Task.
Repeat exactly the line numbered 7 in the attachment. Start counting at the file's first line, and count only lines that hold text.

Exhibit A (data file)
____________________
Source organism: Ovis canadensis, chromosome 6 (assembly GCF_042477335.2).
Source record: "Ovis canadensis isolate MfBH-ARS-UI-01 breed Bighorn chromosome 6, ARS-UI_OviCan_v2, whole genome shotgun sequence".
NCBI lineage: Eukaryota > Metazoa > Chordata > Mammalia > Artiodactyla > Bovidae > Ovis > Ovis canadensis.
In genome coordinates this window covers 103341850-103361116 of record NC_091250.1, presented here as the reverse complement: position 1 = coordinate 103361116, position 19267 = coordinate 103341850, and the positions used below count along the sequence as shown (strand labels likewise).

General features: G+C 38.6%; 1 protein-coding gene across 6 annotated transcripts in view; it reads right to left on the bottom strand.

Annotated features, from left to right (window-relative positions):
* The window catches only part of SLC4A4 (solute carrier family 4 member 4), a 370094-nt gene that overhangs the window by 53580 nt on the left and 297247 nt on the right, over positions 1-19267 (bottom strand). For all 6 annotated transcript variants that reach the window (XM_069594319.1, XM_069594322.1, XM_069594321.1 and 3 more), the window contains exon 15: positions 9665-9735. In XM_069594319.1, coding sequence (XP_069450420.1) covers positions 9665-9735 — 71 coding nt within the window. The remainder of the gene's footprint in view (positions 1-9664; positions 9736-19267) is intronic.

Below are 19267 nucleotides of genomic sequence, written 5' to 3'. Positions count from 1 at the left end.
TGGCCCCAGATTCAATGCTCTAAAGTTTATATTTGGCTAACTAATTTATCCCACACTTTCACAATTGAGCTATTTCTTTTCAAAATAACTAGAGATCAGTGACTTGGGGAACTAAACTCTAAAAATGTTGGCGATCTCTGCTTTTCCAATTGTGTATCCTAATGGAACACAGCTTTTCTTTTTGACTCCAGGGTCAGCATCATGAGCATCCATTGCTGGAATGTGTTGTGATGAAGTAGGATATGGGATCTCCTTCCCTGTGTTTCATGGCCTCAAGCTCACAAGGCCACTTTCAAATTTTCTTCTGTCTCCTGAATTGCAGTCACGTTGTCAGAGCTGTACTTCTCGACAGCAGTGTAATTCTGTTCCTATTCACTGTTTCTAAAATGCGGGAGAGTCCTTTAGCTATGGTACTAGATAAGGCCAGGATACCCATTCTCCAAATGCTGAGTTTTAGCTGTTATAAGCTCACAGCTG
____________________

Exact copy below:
* The window catches only part of SLC4A4 (solute carrier family 4 member 4), a 370094-nt gene that overhangs the window by 53580 nt on the left and 297247 nt on the right, over positions 1-19267 (bottom strand). For all 6 annotated transcript variants that reach the window (XM_069594319.1, XM_069594322.1, XM_069594321.1 and 3 more), the window contains exon 15: positions 9665-9735. In XM_069594319.1, coding sequence (XP_069450420.1) covers positions 9665-9735 — 71 coding nt within the window. The remainder of the gene's footprint in view (positions 1-9664; positions 9736-19267) is intronic.